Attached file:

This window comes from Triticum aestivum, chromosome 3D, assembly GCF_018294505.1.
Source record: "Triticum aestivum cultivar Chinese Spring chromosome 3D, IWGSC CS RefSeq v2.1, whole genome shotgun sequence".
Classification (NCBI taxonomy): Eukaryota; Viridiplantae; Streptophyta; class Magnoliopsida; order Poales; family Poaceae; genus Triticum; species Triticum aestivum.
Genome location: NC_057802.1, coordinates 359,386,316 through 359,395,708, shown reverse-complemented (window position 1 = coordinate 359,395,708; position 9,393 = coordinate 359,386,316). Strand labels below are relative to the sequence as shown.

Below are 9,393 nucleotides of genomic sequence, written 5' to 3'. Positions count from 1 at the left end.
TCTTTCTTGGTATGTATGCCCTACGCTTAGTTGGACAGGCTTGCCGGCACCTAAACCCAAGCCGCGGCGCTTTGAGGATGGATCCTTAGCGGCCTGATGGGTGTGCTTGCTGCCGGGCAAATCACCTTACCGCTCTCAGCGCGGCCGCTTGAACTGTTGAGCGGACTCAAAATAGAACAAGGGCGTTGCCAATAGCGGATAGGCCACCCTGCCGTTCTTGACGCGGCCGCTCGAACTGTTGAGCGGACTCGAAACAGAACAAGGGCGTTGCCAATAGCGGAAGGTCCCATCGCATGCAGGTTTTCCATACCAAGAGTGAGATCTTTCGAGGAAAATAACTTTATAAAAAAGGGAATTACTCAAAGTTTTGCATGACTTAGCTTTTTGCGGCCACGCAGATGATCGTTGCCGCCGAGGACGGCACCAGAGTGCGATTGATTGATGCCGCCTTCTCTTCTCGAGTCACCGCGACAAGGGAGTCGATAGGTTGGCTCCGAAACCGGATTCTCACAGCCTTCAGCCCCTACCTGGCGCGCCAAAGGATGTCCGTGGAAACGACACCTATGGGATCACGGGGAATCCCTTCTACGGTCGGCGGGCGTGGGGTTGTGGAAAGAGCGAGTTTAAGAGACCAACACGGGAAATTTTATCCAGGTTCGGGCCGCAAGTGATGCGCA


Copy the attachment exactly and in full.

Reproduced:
This window comes from Triticum aestivum, chromosome 3D, assembly GCF_018294505.1.
Source record: "Triticum aestivum cultivar Chinese Spring chromosome 3D, IWGSC CS RefSeq v2.1, whole genome shotgun sequence".
Classification (NCBI taxonomy): Eukaryota; Viridiplantae; Streptophyta; class Magnoliopsida; order Poales; family Poaceae; genus Triticum; species Triticum aestivum.
Genome location: NC_057802.1, coordinates 359,386,316 through 359,395,708, shown reverse-complemented (window position 1 = coordinate 359,395,708; position 9,393 = coordinate 359,386,316). Strand labels below are relative to the sequence as shown.

Below are 9,393 nucleotides of genomic sequence, written 5' to 3'. Positions count from 1 at the left end.
TCTTTCTTGGTATGTATGCCCTACGCTTAGTTGGACAGGCTTGCCGGCACCTAAACCCAAGCCGCGGCGCTTTGAGGATGGATCCTTAGCGGCCTGATGGGTGTGCTTGCTGCCGGGCAAATCACCTTACCGCTCTCAGCGCGGCCGCTTGAACTGTTGAGCGGACTCAAAATAGAACAAGGGCGTTGCCAATAGCGGATAGGCCACCCTGCCGTTCTTGACGCGGCCGCTCGAACTGTTGAGCGGACTCGAAACAGAACAAGGGCGTTGCCAATAGCGGAAGGTCCCATCGCATGCAGGTTTTCCATACCAAGAGTGAGATCTTTCGAGGAAAATAACTTTATAAAAAAGGGAATTACTCAAAGTTTTGCATGACTTAGCTTTTTGCGGCCACGCAGATGATCGTTGCCGCCGAGGACGGCACCAGAGTGCGATTGATTGATGCCGCCTTCTCTTCTCGAGTCACCGCGACAAGGGAGTCGATAGGTTGGCTCCGAAACCGGATTCTCACAGCCTTCAGCCCCTACCTGGCGCGCCAAAGGATGTCCGTGGAAACGACACCTATGGGATCACGGGGAATCCCTTCTACGGTCGGCGGGCGTGGGGTTGTGGAAAGAGCGAGTTTAAGAGACCAACACGGGAAATTTTATCCAGGTTCGGGCCGCAAGTGATGCGCA